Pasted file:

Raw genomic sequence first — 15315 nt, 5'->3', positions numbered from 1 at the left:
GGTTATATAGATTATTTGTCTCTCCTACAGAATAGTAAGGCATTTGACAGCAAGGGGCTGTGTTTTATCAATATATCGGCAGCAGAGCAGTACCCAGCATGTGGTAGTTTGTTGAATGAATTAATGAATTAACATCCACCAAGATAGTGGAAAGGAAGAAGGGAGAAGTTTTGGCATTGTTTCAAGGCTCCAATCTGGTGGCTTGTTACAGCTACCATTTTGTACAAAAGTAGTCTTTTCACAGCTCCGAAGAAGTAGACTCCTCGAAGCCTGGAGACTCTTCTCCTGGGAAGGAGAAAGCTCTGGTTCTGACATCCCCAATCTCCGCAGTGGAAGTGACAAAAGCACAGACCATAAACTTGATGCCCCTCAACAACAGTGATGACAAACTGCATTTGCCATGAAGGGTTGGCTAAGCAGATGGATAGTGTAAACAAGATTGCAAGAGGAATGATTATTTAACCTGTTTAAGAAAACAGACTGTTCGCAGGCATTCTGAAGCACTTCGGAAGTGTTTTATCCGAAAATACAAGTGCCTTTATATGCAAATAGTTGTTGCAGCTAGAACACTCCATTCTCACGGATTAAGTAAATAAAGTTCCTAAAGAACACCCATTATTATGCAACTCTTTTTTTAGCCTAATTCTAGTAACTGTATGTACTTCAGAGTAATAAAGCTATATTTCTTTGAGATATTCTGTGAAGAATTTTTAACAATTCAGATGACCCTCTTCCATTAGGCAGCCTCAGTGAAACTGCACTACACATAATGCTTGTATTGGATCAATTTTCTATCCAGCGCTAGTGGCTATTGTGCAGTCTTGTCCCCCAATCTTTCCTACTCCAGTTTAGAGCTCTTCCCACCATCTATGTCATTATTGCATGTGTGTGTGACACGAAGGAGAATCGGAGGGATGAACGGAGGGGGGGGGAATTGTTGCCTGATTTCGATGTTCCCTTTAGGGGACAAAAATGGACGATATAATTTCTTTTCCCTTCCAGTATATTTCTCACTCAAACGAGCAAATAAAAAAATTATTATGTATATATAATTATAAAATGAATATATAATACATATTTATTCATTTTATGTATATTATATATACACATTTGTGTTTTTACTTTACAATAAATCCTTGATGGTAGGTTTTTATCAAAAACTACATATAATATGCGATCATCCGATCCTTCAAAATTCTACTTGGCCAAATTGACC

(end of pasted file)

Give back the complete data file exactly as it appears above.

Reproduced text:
Raw genomic sequence first — 15315 nt, 5'->3', positions numbered from 1 at the left:
GGTTATATAGATTATTTGTCTCTCCTACAGAATAGTAAGGCATTTGACAGCAAGGGGCTGTGTTTTATCAATATATCGGCAGCAGAGCAGTACCCAGCATGTGGTAGTTTGTTGAATGAATTAATGAATTAACATCCACCAAGATAGTGGAAAGGAAGAAGGGAGAAGTTTTGGCATTGTTTCAAGGCTCCAATCTGGTGGCTTGTTACAGCTACCATTTTGTACAAAAGTAGTCTTTTCACAGCTCCGAAGAAGTAGACTCCTCGAAGCCTGGAGACTCTTCTCCTGGGAAGGAGAAAGCTCTGGTTCTGACATCCCCAATCTCCGCAGTGGAAGTGACAAAAGCACAGACCATAAACTTGATGCCCCTCAACAACAGTGATGACAAACTGCATTTGCCATGAAGGGTTGGCTAAGCAGATGGATAGTGTAAACAAGATTGCAAGAGGAATGATTATTTAACCTGTTTAAGAAAACAGACTGTTCGCAGGCATTCTGAAGCACTTCGGAAGTGTTTTATCCGAAAATACAAGTGCCTTTATATGCAAATAGTTGTTGCAGCTAGAACACTCCATTCTCACGGATTAAGTAAATAAAGTTCCTAAAGAACACCCATTATTATGCAACTCTTTTTTTAGCCTAATTCTAGTAACTGTATGTACTTCAGAGTAATAAAGCTATATTTCTTTGAGATATTCTGTGAAGAATTTTTAACAATTCAGATGACCCTCTTCCATTAGGCAGCCTCAGTGAAACTGCACTACACATAATGCTTGTATTGGATCAATTTTCTATCCAGCGCTAGTGGCTATTGTGCAGTCTTGTCCCCCAATCTTTCCTACTCCAGTTTAGAGCTCTTCCCACCATCTATGTCATTATTGCATGTGTGTGTGACACGAAGGAGAATCGGAGGGATGAACGGAGGGGGGGGGAATTGTTGCCTGATTTCGATGTTCCCTTTAGGGGACAAAAATGGACGATATAATTTCTTTTCCCTTCCAGTATATTTCTCACTCAAACGAGCAAATAAAAAAATTATTATGTATATATAATTATAAAATGAATATATAATACATATTTATTCATTTTATGTATATTATATATACACATTTGTGTTTTTACTTTACAATAAATCCTTGATGGTAGGTTTTTATCAAAAACTACATATAATATGCGATCATCCGATCCTTCAAAATTCTACTTGGCCAAATTGACC